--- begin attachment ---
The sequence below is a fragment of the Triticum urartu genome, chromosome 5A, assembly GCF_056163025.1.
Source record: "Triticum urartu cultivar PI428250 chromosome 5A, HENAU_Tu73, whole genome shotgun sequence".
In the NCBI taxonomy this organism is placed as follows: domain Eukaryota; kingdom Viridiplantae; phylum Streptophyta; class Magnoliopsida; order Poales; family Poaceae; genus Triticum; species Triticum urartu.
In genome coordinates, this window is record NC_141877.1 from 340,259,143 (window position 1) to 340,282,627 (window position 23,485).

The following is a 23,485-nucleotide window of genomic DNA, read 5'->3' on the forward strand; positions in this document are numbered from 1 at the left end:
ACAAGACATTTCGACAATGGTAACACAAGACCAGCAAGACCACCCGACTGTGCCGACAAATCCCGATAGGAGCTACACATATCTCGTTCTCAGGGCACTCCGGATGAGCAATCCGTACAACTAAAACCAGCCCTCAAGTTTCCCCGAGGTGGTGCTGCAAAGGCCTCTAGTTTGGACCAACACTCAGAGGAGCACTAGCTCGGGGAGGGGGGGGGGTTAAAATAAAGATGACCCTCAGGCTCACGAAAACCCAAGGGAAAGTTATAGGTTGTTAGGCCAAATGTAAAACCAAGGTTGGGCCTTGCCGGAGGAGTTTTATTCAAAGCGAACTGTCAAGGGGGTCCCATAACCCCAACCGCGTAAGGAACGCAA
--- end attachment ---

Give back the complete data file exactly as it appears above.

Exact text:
The sequence below is a fragment of the Triticum urartu genome, chromosome 5A, assembly GCF_056163025.1.
Source record: "Triticum urartu cultivar PI428250 chromosome 5A, HENAU_Tu73, whole genome shotgun sequence".
In the NCBI taxonomy this organism is placed as follows: domain Eukaryota; kingdom Viridiplantae; phylum Streptophyta; class Magnoliopsida; order Poales; family Poaceae; genus Triticum; species Triticum urartu.
In genome coordinates, this window is record NC_141877.1 from 340,259,143 (window position 1) to 340,282,627 (window position 23,485).

The following is a 23,485-nucleotide window of genomic DNA, read 5'->3' on the forward strand; positions in this document are numbered from 1 at the left end:
ACAAGACATTTCGACAATGGTAACACAAGACCAGCAAGACCACCCGACTGTGCCGACAAATCCCGATAGGAGCTACACATATCTCGTTCTCAGGGCACTCCGGATGAGCAATCCGTACAACTAAAACCAGCCCTCAAGTTTCCCCGAGGTGGTGCTGCAAAGGCCTCTAGTTTGGACCAACACTCAGAGGAGCACTAGCTCGGGGAGGGGGGGGGGTTAAAATAAAGATGACCCTCAGGCTCACGAAAACCCAAGGGAAAGTTATAGGTTGTTAGGCCAAATGTAAAACCAAGGTTGGGCCTTGCCGGAGGAGTTTTATTCAAAGCGAACTGTCAAGGGGGTCCCATAACCCCAACCGCGTAAGGAACGCAA